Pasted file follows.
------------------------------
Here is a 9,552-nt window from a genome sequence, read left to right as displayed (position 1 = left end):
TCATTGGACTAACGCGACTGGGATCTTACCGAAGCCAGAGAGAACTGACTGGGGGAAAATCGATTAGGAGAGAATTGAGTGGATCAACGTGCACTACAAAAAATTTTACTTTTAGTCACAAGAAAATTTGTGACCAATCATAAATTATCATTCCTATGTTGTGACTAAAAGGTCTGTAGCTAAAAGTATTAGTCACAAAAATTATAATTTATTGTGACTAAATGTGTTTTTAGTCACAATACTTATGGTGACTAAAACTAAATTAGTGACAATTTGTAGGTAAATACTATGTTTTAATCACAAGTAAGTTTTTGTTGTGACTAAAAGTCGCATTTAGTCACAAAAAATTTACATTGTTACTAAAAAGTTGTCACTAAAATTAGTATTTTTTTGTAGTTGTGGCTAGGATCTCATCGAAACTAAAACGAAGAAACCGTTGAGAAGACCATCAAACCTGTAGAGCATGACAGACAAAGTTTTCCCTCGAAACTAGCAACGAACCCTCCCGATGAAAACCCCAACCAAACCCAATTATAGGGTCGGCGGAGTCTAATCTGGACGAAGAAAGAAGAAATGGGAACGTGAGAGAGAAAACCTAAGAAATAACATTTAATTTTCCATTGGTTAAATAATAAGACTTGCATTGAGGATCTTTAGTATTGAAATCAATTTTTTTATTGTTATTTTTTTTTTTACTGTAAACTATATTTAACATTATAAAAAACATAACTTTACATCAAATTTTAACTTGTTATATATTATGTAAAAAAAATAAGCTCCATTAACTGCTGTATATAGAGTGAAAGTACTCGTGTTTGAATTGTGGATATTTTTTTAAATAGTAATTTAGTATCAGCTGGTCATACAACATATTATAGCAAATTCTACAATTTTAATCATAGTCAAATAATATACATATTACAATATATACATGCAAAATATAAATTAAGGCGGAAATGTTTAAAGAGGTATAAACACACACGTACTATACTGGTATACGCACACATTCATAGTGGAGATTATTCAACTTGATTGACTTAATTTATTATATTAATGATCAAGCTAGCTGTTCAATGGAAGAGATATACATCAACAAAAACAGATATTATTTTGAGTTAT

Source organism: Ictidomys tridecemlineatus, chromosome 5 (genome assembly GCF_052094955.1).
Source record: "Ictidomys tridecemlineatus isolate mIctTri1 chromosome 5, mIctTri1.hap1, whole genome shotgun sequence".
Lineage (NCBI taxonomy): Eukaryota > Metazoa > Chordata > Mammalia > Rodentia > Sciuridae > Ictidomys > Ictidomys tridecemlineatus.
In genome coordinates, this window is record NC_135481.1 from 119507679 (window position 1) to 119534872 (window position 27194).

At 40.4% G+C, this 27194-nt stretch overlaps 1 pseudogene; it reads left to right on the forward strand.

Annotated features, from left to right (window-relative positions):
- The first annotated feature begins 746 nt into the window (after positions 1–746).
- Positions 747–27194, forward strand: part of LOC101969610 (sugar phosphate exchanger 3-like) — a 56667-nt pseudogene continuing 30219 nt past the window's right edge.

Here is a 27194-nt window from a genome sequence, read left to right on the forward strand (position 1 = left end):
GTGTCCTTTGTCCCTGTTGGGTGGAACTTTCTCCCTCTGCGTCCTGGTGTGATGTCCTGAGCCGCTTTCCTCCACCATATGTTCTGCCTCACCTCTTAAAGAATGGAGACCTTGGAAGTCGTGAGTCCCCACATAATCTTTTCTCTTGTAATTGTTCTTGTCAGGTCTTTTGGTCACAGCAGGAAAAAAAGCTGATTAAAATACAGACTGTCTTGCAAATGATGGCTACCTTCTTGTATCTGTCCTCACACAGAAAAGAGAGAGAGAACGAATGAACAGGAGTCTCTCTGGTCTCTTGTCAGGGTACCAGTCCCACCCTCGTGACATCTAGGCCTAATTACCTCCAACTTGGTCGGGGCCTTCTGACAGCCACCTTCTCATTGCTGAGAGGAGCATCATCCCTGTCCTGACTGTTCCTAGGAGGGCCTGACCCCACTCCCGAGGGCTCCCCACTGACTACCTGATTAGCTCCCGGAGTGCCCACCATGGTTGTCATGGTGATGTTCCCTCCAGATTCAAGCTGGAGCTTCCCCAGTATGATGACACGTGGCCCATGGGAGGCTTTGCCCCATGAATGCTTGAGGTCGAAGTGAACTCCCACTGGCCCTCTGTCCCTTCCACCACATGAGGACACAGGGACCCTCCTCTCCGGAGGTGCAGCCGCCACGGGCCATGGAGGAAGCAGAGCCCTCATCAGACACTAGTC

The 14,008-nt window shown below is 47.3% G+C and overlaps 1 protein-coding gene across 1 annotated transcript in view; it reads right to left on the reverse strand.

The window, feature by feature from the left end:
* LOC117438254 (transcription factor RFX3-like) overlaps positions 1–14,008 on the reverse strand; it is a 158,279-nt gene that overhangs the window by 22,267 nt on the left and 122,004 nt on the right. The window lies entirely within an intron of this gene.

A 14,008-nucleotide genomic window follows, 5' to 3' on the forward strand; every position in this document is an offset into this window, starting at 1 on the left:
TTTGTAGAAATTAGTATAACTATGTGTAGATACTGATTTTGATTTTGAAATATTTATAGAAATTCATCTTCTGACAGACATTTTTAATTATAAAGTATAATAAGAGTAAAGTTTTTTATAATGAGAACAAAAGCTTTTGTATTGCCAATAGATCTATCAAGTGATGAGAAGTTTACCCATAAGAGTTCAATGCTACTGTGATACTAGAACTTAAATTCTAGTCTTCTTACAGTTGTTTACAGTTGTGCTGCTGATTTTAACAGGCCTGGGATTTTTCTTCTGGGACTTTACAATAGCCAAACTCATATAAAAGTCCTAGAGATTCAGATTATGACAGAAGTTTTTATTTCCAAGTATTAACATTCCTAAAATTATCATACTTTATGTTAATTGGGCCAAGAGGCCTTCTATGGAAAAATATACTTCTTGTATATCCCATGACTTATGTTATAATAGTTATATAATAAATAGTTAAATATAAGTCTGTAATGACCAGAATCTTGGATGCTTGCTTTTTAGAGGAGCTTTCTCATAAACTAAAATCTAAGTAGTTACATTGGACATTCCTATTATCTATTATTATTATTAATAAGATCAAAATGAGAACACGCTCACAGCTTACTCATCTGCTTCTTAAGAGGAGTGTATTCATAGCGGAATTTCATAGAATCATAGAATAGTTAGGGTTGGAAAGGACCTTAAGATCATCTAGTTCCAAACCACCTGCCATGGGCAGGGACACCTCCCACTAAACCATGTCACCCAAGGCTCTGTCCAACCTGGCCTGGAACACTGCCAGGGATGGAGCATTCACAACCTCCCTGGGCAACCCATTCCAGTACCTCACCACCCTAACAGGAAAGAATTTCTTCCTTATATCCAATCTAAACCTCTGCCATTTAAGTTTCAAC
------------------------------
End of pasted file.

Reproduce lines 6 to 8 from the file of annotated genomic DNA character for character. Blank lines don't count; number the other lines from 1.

In genome coordinates, this window is record NC_135481.1 from 119507679 (window position 1) to 119534872 (window position 27194).

At 40.4% G+C, this 27194-nt stretch overlaps 1 pseudogene; it reads left to right on the forward strand.

Annotated features, from left to right (window-relative positions):